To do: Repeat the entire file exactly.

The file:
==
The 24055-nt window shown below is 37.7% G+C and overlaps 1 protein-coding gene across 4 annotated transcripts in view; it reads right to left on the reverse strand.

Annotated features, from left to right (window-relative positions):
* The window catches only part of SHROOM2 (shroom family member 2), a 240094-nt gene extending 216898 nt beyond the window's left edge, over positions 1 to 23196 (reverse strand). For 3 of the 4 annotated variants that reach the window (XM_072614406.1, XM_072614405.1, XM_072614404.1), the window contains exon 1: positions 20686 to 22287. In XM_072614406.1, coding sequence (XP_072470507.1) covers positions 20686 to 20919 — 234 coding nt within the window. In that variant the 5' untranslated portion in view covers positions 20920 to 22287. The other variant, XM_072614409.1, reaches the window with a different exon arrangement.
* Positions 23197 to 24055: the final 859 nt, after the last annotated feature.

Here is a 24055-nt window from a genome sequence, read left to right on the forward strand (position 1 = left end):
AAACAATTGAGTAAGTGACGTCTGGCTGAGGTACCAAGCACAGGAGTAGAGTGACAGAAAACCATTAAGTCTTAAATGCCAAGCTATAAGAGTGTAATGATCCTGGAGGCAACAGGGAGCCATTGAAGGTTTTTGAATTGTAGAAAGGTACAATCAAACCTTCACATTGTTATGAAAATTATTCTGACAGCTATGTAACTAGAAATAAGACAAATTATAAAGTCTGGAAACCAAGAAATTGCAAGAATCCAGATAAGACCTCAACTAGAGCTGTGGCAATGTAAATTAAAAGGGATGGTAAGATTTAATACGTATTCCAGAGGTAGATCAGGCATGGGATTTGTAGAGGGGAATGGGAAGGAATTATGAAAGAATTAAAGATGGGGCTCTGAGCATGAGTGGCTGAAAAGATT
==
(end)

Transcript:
The 24055-nt window shown below is 37.7% G+C and overlaps 1 protein-coding gene across 4 annotated transcripts in view; it reads right to left on the reverse strand.

Annotated features, from left to right (window-relative positions):
* The window catches only part of SHROOM2 (shroom family member 2), a 240094-nt gene extending 216898 nt beyond the window's left edge, over positions 1 to 23196 (reverse strand). For 3 of the 4 annotated variants that reach the window (XM_072614406.1, XM_072614405.1, XM_072614404.1), the window contains exon 1: positions 20686 to 22287. In XM_072614406.1, coding sequence (XP_072470507.1) covers positions 20686 to 20919 — 234 coding nt within the window. In that variant the 5' untranslated portion in view covers positions 20920 to 22287. The other variant, XM_072614409.1, reaches the window with a different exon arrangement.
* Positions 23197 to 24055: the final 859 nt, after the last annotated feature.

Here is a 24055-nt window from a genome sequence, read left to right on the forward strand (position 1 = left end):
AAACAATTGAGTAAGTGACGTCTGGCTGAGGTACCAAGCACAGGAGTAGAGTGACAGAAAACCATTAAGTCTTAAATGCCAAGCTATAAGAGTGTAATGATCCTGGAGGCAACAGGGAGCCATTGAAGGTTTTTGAATTGTAGAAAGGTACAATCAAACCTTCACATTGTTATGAAAATTATTCTGACAGCTATGTAACTAGAAATAAGACAAATTATAAAGTCTGGAAACCAAGAAATTGCAAGAATCCAGATAAGACCTCAACTAGAGCTGTGGCAATGTAAATTAAAAGGGATGGTAAGATTTAATACGTATTCCAGAGGTAGATCAGGCATGGGATTTGTAGAGGGGAATGGGAAGGAATTATGAAAGAATTAAAGATGGGGCTCTGAGCATGAGTGGCTGAAAAGATT